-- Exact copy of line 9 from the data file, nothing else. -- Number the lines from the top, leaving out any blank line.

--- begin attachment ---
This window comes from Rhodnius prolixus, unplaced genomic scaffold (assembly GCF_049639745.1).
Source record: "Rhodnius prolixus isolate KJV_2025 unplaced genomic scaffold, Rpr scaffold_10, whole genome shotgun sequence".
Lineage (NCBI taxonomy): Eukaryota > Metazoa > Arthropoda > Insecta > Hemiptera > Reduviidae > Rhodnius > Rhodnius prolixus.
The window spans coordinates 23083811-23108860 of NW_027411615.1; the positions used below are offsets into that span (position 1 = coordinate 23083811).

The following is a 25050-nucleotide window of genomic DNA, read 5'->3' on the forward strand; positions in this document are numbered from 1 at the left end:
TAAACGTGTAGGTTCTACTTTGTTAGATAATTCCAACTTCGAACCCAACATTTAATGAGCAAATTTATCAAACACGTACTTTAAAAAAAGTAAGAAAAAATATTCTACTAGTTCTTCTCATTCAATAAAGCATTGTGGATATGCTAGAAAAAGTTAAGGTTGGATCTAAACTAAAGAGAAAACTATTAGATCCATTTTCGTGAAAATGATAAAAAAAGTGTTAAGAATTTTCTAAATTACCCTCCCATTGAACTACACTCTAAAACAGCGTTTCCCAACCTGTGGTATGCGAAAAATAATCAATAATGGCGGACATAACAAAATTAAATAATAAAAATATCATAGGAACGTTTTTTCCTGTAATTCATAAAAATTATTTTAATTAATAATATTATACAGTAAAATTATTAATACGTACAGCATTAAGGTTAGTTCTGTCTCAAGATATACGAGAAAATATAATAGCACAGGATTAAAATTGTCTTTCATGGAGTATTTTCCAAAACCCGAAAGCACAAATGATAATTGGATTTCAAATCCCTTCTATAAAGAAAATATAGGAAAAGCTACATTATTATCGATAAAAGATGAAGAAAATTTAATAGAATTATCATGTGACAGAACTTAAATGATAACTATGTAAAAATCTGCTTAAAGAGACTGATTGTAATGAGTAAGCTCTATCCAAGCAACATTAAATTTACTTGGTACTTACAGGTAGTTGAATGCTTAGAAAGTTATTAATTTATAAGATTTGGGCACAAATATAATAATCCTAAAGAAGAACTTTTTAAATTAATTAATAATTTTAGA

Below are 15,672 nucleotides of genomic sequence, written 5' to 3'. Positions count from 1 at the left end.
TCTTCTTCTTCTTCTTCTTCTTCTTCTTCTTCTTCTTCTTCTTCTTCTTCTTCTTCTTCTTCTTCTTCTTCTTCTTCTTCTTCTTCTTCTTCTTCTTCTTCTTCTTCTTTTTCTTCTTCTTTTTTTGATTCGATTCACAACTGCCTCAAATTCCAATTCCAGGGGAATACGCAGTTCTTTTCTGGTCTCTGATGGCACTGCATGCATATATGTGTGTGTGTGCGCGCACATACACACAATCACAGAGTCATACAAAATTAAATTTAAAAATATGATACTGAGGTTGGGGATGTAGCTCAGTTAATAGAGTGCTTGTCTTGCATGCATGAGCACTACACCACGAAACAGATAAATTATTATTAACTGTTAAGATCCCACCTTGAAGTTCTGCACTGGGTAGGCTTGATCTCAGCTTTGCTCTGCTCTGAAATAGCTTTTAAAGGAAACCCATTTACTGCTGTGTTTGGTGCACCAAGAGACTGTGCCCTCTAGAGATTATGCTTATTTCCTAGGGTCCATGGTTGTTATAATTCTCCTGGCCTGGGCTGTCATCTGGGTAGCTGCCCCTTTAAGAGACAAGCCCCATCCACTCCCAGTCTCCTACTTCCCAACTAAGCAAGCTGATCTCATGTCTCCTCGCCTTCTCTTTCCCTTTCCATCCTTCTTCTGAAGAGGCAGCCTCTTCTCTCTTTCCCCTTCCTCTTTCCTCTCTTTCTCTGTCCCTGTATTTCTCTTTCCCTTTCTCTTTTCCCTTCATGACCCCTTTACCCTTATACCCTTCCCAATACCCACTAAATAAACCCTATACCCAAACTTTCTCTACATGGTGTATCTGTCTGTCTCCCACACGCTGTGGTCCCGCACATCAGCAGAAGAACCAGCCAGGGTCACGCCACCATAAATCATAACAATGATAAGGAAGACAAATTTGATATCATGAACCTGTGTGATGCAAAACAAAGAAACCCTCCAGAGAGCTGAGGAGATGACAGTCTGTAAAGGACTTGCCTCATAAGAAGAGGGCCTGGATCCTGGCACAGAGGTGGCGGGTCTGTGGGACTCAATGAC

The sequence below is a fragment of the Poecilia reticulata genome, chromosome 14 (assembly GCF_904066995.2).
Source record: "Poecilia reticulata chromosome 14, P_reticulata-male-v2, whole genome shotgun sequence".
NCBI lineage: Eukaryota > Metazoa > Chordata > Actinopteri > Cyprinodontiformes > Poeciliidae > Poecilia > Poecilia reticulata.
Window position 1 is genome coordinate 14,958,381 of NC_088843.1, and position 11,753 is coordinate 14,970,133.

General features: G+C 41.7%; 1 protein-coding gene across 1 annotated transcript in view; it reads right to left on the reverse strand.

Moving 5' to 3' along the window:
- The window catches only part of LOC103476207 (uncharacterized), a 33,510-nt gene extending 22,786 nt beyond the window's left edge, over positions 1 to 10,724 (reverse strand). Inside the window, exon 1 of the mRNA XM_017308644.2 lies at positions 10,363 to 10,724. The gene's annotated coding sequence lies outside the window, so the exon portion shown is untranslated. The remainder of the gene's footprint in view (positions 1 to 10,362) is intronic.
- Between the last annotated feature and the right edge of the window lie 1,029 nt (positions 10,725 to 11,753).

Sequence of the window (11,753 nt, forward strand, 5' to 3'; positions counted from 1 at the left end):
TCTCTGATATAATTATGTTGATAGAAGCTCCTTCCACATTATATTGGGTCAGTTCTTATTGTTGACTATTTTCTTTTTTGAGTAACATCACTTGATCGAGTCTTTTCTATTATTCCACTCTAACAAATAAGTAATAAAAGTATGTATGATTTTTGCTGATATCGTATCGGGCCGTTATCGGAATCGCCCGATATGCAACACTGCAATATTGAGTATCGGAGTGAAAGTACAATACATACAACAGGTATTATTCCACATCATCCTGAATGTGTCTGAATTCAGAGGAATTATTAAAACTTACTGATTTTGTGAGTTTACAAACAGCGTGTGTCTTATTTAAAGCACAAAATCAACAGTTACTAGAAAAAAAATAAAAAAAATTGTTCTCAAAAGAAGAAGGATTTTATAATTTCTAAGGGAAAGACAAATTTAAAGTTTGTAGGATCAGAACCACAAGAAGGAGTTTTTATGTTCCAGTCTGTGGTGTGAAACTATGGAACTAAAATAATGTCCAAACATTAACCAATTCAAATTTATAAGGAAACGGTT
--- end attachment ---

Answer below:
The sequence below is a fragment of the Poecilia reticulata genome, chromosome 14 (assembly GCF_904066995.2).